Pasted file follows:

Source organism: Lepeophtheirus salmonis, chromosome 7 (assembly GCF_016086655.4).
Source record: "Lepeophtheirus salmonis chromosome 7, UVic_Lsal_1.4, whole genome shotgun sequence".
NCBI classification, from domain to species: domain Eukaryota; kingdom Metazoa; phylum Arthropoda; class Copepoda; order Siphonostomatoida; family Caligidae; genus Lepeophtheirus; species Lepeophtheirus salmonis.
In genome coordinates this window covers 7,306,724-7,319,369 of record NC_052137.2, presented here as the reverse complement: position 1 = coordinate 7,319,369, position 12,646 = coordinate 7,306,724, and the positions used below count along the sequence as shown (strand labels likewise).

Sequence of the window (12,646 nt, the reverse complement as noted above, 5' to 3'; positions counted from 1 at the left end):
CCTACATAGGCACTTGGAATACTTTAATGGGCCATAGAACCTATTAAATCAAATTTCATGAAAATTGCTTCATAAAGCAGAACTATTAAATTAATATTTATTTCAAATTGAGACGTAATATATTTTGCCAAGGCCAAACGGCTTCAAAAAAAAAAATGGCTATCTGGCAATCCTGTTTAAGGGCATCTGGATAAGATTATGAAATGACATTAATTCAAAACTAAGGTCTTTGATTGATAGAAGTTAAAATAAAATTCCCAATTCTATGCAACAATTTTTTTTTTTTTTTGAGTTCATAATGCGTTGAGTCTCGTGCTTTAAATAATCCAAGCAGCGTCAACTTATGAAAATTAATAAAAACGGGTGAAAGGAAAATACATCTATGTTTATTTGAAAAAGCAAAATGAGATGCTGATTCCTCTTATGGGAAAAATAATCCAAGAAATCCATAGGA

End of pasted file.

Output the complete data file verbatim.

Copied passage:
Source organism: Lepeophtheirus salmonis, chromosome 7 (assembly GCF_016086655.4).
Source record: "Lepeophtheirus salmonis chromosome 7, UVic_Lsal_1.4, whole genome shotgun sequence".
NCBI classification, from domain to species: domain Eukaryota; kingdom Metazoa; phylum Arthropoda; class Copepoda; order Siphonostomatoida; family Caligidae; genus Lepeophtheirus; species Lepeophtheirus salmonis.
In genome coordinates this window covers 7,306,724-7,319,369 of record NC_052137.2, presented here as the reverse complement: position 1 = coordinate 7,319,369, position 12,646 = coordinate 7,306,724, and the positions used below count along the sequence as shown (strand labels likewise).

Sequence of the window (12,646 nt, the reverse complement as noted above, 5' to 3'; positions counted from 1 at the left end):
CCTACATAGGCACTTGGAATACTTTAATGGGCCATAGAACCTATTAAATCAAATTTCATGAAAATTGCTTCATAAAGCAGAACTATTAAATTAATATTTATTTCAAATTGAGACGTAATATATTTTGCCAAGGCCAAACGGCTTCAAAAAAAAAAATGGCTATCTGGCAATCCTGTTTAAGGGCATCTGGATAAGATTATGAAATGACATTAATTCAAAACTAAGGTCTTTGATTGATAGAAGTTAAAATAAAATTCCCAATTCTATGCAACAATTTTTTTTTTTTTTTGAGTTCATAATGCGTTGAGTCTCGTGCTTTAAATAATCCAAGCAGCGTCAACTTATGAAAATTAATAAAAACGGGTGAAAGGAAAATACATCTATGTTTATTTGAAAAAGCAAAATGAGATGCTGATTCCTCTTATGGGAAAAATAATCCAAGAAATCCATAGGA